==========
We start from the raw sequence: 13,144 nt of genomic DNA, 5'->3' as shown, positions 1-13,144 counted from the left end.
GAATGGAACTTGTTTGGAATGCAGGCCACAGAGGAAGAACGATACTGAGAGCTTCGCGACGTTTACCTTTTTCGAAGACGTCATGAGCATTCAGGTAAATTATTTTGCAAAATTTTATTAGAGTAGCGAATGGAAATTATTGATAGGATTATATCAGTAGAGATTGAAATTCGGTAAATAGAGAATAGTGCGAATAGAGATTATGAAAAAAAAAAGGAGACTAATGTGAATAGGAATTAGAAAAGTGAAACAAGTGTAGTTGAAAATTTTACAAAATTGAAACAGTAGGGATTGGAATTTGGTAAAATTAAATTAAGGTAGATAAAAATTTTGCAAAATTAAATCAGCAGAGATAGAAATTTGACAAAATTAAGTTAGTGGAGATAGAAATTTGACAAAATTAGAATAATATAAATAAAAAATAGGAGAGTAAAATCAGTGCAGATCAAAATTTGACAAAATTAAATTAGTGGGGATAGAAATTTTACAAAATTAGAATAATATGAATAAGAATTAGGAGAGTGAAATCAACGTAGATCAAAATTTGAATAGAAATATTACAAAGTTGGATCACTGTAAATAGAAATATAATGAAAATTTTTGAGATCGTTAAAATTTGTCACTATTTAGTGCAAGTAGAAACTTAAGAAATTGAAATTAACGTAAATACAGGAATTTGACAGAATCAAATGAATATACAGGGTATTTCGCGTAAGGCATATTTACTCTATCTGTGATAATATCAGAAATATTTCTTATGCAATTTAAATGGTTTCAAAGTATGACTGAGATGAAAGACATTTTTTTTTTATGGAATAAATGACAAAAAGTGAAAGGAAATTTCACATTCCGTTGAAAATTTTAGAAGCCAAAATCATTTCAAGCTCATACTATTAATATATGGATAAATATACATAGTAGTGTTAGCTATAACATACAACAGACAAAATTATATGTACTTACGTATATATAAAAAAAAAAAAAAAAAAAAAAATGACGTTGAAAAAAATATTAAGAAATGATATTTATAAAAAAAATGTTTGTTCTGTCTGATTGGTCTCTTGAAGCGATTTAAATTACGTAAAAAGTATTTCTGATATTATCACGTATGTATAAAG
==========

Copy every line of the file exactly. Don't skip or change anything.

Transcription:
We start from the raw sequence: 13,144 nt of genomic DNA, 5'->3' as shown, positions 1-13,144 counted from the left end.
GAATGGAACTTGTTTGGAATGCAGGCCACAGAGGAAGAACGATACTGAGAGCTTCGCGACGTTTACCTTTTTCGAAGACGTCATGAGCATTCAGGTAAATTATTTTGCAAAATTTTATTAGAGTAGCGAATGGAAATTATTGATAGGATTATATCAGTAGAGATTGAAATTCGGTAAATAGAGAATAGTGCGAATAGAGATTATGAAAAAAAAAAGGAGACTAATGTGAATAGGAATTAGAAAAGTGAAACAAGTGTAGTTGAAAATTTTACAAAATTGAAACAGTAGGGATTGGAATTTGGTAAAATTAAATTAAGGTAGATAAAAATTTTGCAAAATTAAATCAGCAGAGATAGAAATTTGACAAAATTAAGTTAGTGGAGATAGAAATTTGACAAAATTAGAATAATATAAATAAAAAATAGGAGAGTAAAATCAGTGCAGATCAAAATTTGACAAAATTAAATTAGTGGGGATAGAAATTTTACAAAATTAGAATAATATGAATAAGAATTAGGAGAGTGAAATCAACGTAGATCAAAATTTGAATAGAAATATTACAAAGTTGGATCACTGTAAATAGAAATATAATGAAAATTTTTGAGATCGTTAAAATTTGTCACTATTTAGTGCAAGTAGAAACTTAAGAAATTGAAATTAACGTAAATACAGGAATTTGACAGAATCAAATGAATATACAGGGTATTTCGCGTAAGGCATATTTACTCTATCTGTGATAATATCAGAAATATTTCTTATGCAATTTAAATGGTTTCAAAGTATGACTGAGATGAAAGACATTTTTTTTTTATGGAATAAATGACAAAAAGTGAAAGGAAATTTCACATTCCGTTGAAAATTTTAGAAGCCAAAATCATTTCAAGCTCATACTATTAATATATGGATAAATATACATAGTAGTGTTAGCTATAACATACAACAGACAAAATTATATGTACTTACGTATATATAAAAAAAAAAAAAAAAAAAAAAATGACGTTGAAAAAAATATTAAGAAATGATATTTATAAAAAAAATGTTTGTTCTGTCTGATTGGTCTCTTGAAGCGATTTAAATTACGTAAAAAGTATTTCTGATATTATCACGTATGTATAAAG